SVN Member’s New Book Explores Winning the Story Wars
Values-based brands have a leg up in today’s media environment, says Jonah Sachs
Monday August 27, 2012 -- Camille Jensen
Free Range Studios co-founder Jonah Sachs understood early on the disruptive power the Internet would have on the broadcast era.
Seeing the trend as early as 1997 when he graduated from college, Sachs’ remembers realizing that big media would no longer be the only storyteller; through social technologies people would soon be able to share “their most favorite, passionate and inspirational ideas.”
It was a transition Sachs wanted to be part of.
“I committed myself right then and there to say ‘I want to be part of this wave, I want to figure out how we can take advantage of this cultural moment where people are going to be able to share their ideas and help figure out how to get ideas to really spread to change the world,’” recalls Sachs.
It’s been a 15-year journey for Sachs, whose most recent culmination is a book on the topic entitled Winning the Story Wars.
The book is a deep dive into what makes a good story. While Free Range, a creative design and storytelling agency, has created successful campaigns including “The Story of Stuff,” an examination of consumption that has 2.3 million views on YouTube, Sachs says much of the organization’s work has been based on intuition.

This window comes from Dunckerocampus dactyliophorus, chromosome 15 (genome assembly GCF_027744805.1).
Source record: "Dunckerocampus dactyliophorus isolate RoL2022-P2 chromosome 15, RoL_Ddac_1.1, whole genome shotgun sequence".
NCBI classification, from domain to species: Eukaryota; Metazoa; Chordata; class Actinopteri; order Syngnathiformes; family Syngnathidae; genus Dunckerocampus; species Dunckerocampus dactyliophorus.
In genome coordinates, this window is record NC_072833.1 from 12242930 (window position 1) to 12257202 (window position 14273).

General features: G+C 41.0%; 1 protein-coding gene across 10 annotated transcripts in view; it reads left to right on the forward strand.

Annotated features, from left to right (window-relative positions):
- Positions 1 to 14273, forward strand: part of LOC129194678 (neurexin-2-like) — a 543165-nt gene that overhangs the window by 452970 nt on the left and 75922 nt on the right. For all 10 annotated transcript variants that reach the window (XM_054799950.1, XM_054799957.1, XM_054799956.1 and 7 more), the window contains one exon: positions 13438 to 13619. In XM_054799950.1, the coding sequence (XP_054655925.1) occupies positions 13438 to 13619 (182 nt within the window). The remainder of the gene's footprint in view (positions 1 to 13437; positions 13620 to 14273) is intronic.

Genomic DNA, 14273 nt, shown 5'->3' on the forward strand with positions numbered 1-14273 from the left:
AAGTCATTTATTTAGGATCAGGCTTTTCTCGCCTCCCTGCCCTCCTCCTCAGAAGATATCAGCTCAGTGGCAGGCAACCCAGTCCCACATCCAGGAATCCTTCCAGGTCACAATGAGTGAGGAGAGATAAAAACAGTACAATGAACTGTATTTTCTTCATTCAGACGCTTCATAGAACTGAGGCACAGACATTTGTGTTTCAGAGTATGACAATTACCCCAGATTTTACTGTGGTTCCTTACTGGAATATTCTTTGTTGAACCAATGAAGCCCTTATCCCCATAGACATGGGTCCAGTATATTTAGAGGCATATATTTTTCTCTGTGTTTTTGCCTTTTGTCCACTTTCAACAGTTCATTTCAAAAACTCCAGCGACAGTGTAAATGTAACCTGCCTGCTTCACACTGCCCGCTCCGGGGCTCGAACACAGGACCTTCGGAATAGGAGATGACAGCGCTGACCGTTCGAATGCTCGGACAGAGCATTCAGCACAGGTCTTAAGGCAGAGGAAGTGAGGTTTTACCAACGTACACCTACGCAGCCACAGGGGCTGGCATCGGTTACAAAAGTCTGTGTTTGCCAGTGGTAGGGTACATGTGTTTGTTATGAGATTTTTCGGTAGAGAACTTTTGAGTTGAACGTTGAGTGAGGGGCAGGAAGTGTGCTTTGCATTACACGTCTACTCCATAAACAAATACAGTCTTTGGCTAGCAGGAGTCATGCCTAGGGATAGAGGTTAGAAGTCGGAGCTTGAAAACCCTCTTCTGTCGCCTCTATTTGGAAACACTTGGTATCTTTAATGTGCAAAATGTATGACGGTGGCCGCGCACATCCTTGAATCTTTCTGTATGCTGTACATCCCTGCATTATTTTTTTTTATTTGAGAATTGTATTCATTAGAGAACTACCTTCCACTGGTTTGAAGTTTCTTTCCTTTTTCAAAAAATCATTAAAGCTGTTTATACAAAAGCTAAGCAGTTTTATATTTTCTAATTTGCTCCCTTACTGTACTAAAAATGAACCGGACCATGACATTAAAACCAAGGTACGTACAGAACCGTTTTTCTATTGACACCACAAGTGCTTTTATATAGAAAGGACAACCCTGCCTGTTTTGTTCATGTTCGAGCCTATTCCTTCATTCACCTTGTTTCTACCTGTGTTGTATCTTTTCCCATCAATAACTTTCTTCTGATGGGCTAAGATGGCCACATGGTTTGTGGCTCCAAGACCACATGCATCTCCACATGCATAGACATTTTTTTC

In preparation for the book, Sachs spent two years researching the underpinnings of story, delving into folklore, mythology, anthropology, neuroscience, even spirituality.
He found that storytelling cuts to the deepest core of human experience. “We basically are a species that are built to tell stories,” he says.
He also concludes that the stories that most resonated and worked throughout time, are stories about people connecting with their deeper values to respond to a higher calling in the world.
He points to some successful brands adopting this approach from Nike’s Just Do It to Dove’s Real Beauty campaign.
He cites US President Barack Obama’s Yes We Can 2008 campaign as another example of what Sachs calls empowerment marketing, which calls people to a deeper purpose as opposed to inadequacy marketing, which makes people feel incomplete in order to get them to buy things.
Sachs says as we continue returning to an oral-tradition culture enabled through social media tools, values-based organizations have a leg up, as their challenge isn’t finding or living their values, but rather how to communicate their compelling stories.
The book has revitalized Sachs’ and Free Range’s work, with major clients whose values led them to seek out the company as a strategic partner. For example, Free Range is working with Disney to help inspire kids to become global citizens, and Greenpeace to help detoxify major fashion brands.
Sachs adds that if more people were to apply lessons from Winning the Story Wars, it could result in a more engaged citizenry, and more hope.
“I’d love to see getting there and see how it would advance the causes we most urgently need to advance,” he says.
To learn more about Winning the Story Wars , click here.
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